Detecting and treating all cervical pre-cancers may prevent true cervical cancers. The Pap test (or Pap smear) and the HPV test may prevent cervical cancer by detecting pre-cancers before they can turn into an invasive form of cancer. During the past several decades, screening has reduced deaths from cervical cancer by finding the cancer early and treating it or preventing it from developing.

For women it can be very hard not to be exposed to HPV. Passed from one person to another during skin-to-skin contact with an infected area of the body, HPV can be spread rapidly and easily.

Available vaccines can protect against infection with the HPV subtypes most commonly linked to cancer. These vaccines help prevent pre-cancers and cancers of the cervix. The vaccines require a series of injections and may cause some mild side effects. The most common are is short-term redness, swelling, and soreness at the injection site.

The American Cancer Society recommends vaccinations for girls and boys beginning at age 11 or 12. HPV vaccination is also recommended for females 13 to 26 and males between the ages of 13 and 21. Vaccination at older ages is less effective in lowering cancer risk. No vaccine provides complete protection against all cancer-causing types of HPV, so routine cervical cancer screening is still recommended.

For more than 25 years, Gettysburg Cancer Center has been committed to providing cancer care in a community-based setting close to home. A leader in Oncology care across the region since 1989, Gettysburg Cancer Center’s cancer team provides screening and treatment options to women across York and Adams County.

For the latest information on early detection and treatments for cervical cancer, contact the Gettysburg Cancer Center.

The Value of a Community-Based Cancer Center

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The diagnosis of Cancer most often is accompanied by an intense emotional reaction, denial and a deep sense of dread and fear. The initial reaction is to seek the most information about the disease and the best treatment options available, no matter the cost of time and expense. The travel can impose a significant burden on cancer patients and their families already struggling with a significant life challenge.

In the historically famous but small community of Gettysburg, Pennsylvania, The Gettysburg Cancer Center (GCC) is meeting the challenges of providing expert comprehensive medical oncology, radiation, diagnostic and radiology services to their community in one location, eliminating the need to travel to regional centers.  With access to expert clinicians and staff, GCC is able to offer quality and comprehensive care in one location.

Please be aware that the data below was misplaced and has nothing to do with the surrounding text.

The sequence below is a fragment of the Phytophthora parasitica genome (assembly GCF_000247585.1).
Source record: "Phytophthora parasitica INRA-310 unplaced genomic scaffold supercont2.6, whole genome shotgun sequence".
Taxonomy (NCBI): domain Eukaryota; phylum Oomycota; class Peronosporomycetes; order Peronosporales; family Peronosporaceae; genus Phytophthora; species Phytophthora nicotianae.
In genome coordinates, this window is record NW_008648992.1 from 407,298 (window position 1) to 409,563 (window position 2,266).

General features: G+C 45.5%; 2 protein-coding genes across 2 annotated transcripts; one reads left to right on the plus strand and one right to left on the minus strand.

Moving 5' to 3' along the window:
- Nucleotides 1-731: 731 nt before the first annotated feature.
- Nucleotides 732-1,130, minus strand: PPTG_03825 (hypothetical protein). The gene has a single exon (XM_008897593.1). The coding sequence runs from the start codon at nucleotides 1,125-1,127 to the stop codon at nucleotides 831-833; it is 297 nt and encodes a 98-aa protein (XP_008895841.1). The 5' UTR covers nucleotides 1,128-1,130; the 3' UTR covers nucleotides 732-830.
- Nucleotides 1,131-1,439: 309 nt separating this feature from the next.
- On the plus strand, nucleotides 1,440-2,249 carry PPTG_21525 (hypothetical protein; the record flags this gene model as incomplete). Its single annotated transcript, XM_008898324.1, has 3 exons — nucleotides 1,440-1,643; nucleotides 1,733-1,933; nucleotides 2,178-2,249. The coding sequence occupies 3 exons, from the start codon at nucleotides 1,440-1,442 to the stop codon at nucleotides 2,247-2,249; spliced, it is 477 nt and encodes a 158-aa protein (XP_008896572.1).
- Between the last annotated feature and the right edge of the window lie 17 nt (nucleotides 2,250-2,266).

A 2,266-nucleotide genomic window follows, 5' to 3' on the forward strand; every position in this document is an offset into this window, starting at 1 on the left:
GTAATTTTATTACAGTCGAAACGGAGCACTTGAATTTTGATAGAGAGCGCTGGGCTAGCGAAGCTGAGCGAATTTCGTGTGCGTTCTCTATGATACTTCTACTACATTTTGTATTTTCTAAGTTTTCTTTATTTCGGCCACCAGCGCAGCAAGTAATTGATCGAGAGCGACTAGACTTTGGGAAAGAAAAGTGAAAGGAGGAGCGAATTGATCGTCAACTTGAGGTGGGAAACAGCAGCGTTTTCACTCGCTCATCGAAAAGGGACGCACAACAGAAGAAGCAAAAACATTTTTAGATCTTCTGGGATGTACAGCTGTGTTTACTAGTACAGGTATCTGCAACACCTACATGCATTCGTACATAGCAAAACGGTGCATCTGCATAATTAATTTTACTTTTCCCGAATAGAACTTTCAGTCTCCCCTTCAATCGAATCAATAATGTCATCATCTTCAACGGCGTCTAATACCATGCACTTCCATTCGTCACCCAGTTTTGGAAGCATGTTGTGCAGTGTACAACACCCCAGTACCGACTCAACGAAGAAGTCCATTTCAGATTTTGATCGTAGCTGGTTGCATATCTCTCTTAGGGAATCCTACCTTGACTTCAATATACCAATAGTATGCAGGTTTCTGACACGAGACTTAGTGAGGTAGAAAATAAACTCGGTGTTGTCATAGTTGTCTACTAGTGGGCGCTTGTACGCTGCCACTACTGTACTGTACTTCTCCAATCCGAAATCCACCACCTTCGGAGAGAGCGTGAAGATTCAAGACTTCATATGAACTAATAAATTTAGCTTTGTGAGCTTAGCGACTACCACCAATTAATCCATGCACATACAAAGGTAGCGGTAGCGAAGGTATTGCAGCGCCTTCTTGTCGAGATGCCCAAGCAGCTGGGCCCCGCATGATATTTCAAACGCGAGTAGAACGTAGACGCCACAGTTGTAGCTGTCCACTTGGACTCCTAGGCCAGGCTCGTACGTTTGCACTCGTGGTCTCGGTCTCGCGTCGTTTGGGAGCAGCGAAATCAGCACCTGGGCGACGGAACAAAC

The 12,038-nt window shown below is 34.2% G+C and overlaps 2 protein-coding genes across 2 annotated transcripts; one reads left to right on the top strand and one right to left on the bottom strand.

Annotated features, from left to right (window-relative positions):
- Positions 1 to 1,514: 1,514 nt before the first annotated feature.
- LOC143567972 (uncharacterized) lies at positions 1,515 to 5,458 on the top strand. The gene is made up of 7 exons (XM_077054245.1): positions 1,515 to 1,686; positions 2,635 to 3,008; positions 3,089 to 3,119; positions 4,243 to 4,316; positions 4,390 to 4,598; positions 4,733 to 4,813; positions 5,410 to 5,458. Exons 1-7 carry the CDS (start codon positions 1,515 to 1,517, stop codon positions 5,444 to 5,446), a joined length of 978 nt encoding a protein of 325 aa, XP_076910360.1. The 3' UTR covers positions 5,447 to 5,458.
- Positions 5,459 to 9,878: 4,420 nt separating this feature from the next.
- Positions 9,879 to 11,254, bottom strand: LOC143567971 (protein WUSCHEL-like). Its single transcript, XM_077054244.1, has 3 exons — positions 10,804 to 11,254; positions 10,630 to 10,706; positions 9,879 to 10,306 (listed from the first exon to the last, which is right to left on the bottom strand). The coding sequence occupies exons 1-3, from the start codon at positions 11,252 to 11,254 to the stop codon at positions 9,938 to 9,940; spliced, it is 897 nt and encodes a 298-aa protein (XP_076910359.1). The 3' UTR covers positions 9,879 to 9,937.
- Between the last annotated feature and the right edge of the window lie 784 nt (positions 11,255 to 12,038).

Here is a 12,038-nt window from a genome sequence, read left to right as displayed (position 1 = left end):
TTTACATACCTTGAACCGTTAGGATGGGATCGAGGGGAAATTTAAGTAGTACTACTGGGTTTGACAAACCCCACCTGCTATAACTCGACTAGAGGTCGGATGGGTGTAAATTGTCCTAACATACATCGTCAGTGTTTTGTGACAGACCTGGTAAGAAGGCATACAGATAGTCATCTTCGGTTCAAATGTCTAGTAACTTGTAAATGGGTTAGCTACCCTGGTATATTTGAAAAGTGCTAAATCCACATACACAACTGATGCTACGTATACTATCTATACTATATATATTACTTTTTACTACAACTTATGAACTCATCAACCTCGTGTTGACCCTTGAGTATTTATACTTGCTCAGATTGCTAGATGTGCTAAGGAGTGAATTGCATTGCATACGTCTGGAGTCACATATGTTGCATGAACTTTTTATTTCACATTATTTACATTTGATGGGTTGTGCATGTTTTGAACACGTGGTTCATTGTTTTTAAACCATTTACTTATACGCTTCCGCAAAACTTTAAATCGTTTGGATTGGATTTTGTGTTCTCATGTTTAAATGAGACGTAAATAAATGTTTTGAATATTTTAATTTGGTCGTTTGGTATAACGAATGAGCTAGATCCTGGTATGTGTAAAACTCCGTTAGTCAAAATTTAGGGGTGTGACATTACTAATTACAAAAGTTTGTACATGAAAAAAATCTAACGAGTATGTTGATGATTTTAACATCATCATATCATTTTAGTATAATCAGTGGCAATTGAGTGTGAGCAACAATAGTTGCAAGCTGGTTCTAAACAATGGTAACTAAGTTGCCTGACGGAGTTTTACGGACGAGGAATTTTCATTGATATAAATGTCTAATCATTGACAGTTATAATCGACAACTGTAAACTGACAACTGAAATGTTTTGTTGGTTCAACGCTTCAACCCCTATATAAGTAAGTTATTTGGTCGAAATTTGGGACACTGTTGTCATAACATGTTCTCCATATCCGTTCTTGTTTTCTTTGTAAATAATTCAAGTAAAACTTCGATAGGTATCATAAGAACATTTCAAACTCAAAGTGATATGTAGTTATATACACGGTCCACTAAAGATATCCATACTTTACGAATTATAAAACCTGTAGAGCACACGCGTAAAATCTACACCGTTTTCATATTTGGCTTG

Adams Diagnostic Imaging (ADI) is an integral part of the GCC. An ACR Certified Imaging Center, ADI is a fully accredited facility focused on providing comprehensive diagnostic services. Whether it is MRI, PET-Scan, Stand Alone CT, Nuclear Medicine, Ultra sound or XRAY, the professional staff at ADI has the latest diagnostic tools available to serve their patient’s specific and individualized needs at affordable prices for the insured and those who self-pay. Their Physicians and highly trained technologists are certified through the ARRT with comprehensive experience and knowledge in radiology. The facility provides flexible scheduling to better accommodate patients by offering longer time slots to improve the patients’ recovery experience.

Clinical trials are an important part of the constantly evolving process of bringing new treatments to market to improve patient outcomes. At GCC, clinical trials are conducted after exhaustive research and development in the lab and are offered to patients to treat or prevent the recurrence of the disease. The first site in the United States to enroll a patient in a pivotal oral chemotherapy trial for all patients with advanced malignancies, GCC clinical trials are some of the most advanced in the field of cancer treatment. The clinical research department at Gettysburg Cancer Center is on the cutting edge of cancer clinical trials.

For more than 25 years, Gettysburg Cancer Center has been committed to providing cancer care in a community-based setting, close to home. The Center works with Hershey Medical Center’s Surgical Oncology Department for all solid tumor board conferences and also collaborates with John Hopkins University and NHI for complicated patient diagnoses.

The Gettysburg Cancer Center prides itself on providing individualized treatment, utilizing the best technical approach, and recognizing each individual patient’s psychological, emotional, and spiritual needs during their journey with their illness and healing.

For more information about Gettysburg Cancer Center, visit